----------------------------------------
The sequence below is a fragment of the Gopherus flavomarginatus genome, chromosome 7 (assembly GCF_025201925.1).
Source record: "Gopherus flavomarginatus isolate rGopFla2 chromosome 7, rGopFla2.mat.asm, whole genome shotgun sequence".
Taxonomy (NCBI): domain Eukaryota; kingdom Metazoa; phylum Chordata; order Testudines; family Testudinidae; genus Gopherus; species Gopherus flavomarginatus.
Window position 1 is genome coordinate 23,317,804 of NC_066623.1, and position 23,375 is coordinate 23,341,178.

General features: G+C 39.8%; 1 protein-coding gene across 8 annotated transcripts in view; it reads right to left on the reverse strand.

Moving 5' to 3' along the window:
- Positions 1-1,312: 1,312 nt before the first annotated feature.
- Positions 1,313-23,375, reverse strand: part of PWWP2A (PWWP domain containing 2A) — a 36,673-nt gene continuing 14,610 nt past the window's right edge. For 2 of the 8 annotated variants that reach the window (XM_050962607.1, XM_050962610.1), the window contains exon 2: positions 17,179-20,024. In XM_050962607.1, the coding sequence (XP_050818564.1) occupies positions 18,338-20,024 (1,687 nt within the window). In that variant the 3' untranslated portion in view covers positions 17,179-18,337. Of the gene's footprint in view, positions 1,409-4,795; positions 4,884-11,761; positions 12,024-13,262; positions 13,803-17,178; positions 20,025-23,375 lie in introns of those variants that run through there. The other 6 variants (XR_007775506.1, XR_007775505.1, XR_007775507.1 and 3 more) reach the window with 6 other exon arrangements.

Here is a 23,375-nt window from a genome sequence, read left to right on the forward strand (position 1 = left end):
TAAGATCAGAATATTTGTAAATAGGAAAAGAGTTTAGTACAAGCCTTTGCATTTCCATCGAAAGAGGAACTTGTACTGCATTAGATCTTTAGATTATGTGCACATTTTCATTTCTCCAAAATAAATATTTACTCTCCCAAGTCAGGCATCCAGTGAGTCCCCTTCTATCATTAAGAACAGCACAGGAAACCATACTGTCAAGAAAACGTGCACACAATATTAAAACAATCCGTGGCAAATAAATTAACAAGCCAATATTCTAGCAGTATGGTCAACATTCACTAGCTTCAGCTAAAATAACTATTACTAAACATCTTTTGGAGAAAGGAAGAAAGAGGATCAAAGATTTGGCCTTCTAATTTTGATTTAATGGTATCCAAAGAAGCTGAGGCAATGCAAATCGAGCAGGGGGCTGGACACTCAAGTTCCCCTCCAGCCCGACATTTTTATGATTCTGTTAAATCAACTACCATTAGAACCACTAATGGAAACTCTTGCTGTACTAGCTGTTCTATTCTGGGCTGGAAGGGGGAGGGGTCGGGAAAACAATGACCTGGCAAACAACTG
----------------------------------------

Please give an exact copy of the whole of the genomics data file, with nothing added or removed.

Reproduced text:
The sequence below is a fragment of the Gopherus flavomarginatus genome, chromosome 7 (assembly GCF_025201925.1).
Source record: "Gopherus flavomarginatus isolate rGopFla2 chromosome 7, rGopFla2.mat.asm, whole genome shotgun sequence".
Taxonomy (NCBI): domain Eukaryota; kingdom Metazoa; phylum Chordata; order Testudines; family Testudinidae; genus Gopherus; species Gopherus flavomarginatus.
Window position 1 is genome coordinate 23,317,804 of NC_066623.1, and position 23,375 is coordinate 23,341,178.

General features: G+C 39.8%; 1 protein-coding gene across 8 annotated transcripts in view; it reads right to left on the reverse strand.

Moving 5' to 3' along the window:
- Positions 1-1,312: 1,312 nt before the first annotated feature.
- Positions 1,313-23,375, reverse strand: part of PWWP2A (PWWP domain containing 2A) — a 36,673-nt gene continuing 14,610 nt past the window's right edge. For 2 of the 8 annotated variants that reach the window (XM_050962607.1, XM_050962610.1), the window contains exon 2: positions 17,179-20,024. In XM_050962607.1, the coding sequence (XP_050818564.1) occupies positions 18,338-20,024 (1,687 nt within the window). In that variant the 3' untranslated portion in view covers positions 17,179-18,337. Of the gene's footprint in view, positions 1,409-4,795; positions 4,884-11,761; positions 12,024-13,262; positions 13,803-17,178; positions 20,025-23,375 lie in introns of those variants that run through there. The other 6 variants (XR_007775506.1, XR_007775505.1, XR_007775507.1 and 3 more) reach the window with 6 other exon arrangements.

Here is a 23,375-nt window from a genome sequence, read left to right on the forward strand (position 1 = left end):
TAAGATCAGAATATTTGTAAATAGGAAAAGAGTTTAGTACAAGCCTTTGCATTTCCATCGAAAGAGGAACTTGTACTGCATTAGATCTTTAGATTATGTGCACATTTTCATTTCTCCAAAATAAATATTTACTCTCCCAAGTCAGGCATCCAGTGAGTCCCCTTCTATCATTAAGAACAGCACAGGAAACCATACTGTCAAGAAAACGTGCACACAATATTAAAACAATCCGTGGCAAATAAATTAACAAGCCAATATTCTAGCAGTATGGTCAACATTCACTAGCTTCAGCTAAAATAACTATTACTAAACATCTTTTGGAGAAAGGAAGAAAGAGGATCAAAGATTTGGCCTTCTAATTTTGATTTAATGGTATCCAAAGAAGCTGAGGCAATGCAAATCGAGCAGGGGGCTGGACACTCAAGTTCCCCTCCAGCCCGACATTTTTATGATTCTGTTAAATCAACTACCATTAGAACCACTAATGGAAACTCTTGCTGTACTAGCTGTTCTATTCTGGGCTGGAAGGGGGAGGGGTCGGGAAAACAATGACCTGGCAAACAACTG